China, Russia and India voice regret over Libya strikes
BEIJING / NEW DELHI - Agence France-Presse | 3/20/2011 12:00:00 AM |
China, Russia and India expressed regret Sunday over the air strikes on Libya after multinational forces began bombarding the North African country Saturday.
China, Russia and India expressed regret Sunday over the air strikes on Libya after multinational forces led by France and Britain began bombarding the North African country Saturday with missiles from air and sea.
The Chinese Foreign Ministry said in a statement that it opposed the use of force in international relations and added: “China has noted the latest developments in Libya and expresses regret over the military attacks on Libya.”
Russia issued a similarly worded statement in which it called for a cease-fire as soon as possible. China’s statement made no mention of a cease-fire and stressed that China respected the North African country’s “sovereignty, independence, unity and territorial integrity.”
“We hope Libya can restore stability as soon as possible and avoid further civilian casualties due to an escalation of armed conflict,” it added.
Also on Sunday, India expressed regret over the multinational air strikes on Libya, appealing in a foreign ministry statement for a peaceful resolution to the conflict.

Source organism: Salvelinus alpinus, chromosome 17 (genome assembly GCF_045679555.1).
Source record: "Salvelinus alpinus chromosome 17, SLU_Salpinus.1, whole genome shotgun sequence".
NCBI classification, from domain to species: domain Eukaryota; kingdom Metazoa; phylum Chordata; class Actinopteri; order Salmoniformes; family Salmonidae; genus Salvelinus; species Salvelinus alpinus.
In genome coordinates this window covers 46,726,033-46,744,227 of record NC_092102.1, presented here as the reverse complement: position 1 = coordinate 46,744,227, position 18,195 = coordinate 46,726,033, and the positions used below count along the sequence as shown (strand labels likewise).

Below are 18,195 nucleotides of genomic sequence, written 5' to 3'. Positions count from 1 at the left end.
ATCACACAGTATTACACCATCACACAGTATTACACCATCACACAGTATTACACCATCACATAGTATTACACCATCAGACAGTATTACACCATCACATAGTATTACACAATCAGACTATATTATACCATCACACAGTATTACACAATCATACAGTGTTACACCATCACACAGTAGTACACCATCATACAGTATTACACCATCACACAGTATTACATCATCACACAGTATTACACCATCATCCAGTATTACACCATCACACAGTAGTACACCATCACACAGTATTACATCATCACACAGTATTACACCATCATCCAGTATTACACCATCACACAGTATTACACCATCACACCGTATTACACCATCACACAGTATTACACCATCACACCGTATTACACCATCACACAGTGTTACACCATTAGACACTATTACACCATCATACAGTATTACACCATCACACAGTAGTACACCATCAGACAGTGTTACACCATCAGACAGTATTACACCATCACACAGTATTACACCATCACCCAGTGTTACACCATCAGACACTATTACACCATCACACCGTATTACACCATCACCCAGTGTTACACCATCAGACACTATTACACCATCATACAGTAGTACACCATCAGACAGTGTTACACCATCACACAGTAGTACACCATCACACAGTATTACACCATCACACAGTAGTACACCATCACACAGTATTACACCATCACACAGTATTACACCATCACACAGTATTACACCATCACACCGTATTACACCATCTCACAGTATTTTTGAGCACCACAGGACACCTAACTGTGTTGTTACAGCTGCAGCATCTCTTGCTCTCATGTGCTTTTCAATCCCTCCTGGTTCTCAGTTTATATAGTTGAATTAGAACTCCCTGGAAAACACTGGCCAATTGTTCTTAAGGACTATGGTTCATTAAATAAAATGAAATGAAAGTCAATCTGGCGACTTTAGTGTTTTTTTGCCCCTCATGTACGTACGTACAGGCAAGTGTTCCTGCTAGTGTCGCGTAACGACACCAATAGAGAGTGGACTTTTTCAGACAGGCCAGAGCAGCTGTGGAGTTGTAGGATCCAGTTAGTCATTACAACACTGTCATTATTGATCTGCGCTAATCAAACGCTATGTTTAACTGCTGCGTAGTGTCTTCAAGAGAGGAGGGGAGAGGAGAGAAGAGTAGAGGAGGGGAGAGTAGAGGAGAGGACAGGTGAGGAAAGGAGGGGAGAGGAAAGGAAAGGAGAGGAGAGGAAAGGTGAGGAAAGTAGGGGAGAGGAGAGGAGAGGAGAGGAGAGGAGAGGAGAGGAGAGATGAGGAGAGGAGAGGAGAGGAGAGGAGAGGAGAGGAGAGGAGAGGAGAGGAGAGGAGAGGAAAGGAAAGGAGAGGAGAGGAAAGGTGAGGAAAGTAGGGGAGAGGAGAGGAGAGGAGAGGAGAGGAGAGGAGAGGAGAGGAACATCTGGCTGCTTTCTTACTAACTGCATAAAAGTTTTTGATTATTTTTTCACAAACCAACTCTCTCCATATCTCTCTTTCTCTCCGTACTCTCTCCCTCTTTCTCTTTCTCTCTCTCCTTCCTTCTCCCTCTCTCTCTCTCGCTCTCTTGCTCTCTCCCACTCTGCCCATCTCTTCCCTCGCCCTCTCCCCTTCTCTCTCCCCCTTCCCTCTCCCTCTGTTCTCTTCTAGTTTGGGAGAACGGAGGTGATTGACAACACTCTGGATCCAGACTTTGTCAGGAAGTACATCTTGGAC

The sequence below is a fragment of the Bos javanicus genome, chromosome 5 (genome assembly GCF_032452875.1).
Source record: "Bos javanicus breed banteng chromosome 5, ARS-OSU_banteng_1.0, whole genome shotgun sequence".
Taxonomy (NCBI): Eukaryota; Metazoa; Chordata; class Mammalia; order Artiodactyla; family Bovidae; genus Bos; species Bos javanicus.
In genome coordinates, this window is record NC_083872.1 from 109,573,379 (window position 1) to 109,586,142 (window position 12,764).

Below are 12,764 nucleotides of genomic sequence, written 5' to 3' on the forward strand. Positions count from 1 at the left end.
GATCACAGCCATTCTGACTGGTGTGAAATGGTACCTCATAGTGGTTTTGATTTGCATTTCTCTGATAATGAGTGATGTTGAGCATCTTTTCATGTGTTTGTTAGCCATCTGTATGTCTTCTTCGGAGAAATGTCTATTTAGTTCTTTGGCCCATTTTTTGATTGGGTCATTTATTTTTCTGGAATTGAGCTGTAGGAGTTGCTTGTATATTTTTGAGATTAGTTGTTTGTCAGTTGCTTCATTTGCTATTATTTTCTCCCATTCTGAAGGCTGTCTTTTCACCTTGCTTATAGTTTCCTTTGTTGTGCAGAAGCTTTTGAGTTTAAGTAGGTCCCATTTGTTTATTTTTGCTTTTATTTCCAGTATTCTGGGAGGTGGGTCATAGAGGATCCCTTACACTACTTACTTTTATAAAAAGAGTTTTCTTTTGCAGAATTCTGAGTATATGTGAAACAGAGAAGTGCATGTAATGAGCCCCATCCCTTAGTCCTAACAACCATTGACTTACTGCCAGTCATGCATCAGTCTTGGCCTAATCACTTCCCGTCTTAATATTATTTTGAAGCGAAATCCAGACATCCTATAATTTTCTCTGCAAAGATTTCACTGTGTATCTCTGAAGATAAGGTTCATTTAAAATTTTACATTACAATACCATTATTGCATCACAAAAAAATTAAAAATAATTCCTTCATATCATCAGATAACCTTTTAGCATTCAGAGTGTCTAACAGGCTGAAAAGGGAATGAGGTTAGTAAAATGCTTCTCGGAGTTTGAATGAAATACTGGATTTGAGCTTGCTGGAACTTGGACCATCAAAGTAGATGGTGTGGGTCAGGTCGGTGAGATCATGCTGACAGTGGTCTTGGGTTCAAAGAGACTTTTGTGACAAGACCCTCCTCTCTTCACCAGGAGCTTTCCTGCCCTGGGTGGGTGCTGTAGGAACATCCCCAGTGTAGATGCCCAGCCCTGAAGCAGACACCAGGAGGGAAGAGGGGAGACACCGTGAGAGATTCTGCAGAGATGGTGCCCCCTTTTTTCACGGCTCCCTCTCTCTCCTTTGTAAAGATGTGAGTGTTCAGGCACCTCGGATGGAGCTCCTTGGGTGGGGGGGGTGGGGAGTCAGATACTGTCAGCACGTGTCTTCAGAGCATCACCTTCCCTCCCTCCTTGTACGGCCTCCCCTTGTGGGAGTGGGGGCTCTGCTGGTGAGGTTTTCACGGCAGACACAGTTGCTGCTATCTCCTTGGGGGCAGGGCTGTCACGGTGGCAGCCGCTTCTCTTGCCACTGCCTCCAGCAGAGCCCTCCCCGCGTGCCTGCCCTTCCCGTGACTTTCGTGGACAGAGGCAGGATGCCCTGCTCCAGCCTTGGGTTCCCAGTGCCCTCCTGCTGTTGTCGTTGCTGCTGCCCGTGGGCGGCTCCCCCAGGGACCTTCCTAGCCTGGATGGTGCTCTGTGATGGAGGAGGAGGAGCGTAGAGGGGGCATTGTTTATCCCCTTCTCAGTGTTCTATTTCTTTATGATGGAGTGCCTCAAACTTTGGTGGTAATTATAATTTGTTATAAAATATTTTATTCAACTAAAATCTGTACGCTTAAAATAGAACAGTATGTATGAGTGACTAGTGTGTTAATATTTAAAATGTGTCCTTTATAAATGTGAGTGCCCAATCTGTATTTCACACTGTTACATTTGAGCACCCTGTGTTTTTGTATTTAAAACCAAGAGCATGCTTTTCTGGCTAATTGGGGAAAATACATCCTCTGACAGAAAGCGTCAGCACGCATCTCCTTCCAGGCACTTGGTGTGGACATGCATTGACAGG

“India views with grave concern the continuing violence, strife and deteriorating humanitarian situation in Libya,” the statement said. “It regrets the air strikes that are taking place. The measures adopted should mitigate and not exacerbate an already difficult situation for the people of Libya.”
[HH] UN resolution
China and Russia were the most prominent voices in opposition to military action in Libya within the 15-member United Nations Security Council.
However, neither blocked the U.N. resolution authorizing an operation against Libyan leader Col. Moammar Gadhafi, abstaining in the Security Council vote on the issue rather than using their veto power.
France and Britain had led the demands for a no-fly zone, and French President Nicolas Sarkozy wrote to the heads of state or government of all the other council members seeking urgent backing for the measure.
China said earlier it abstained after having taken into account “the concerns and positions of Arab countries and the African Union, as well as the current special circumstances in Libya,” without elaborating further.
China, which faces frequent foreign criticism over its own human-rights record and treatment of restive minority groups, consistently opposes moves deemed as interfering in the affairs of other countries.
“China has always opposed the use of force in international relations,” Sunday’s statement said, adding that Beijing supported the spirit and principles of the U.N. Charter, without elaborating.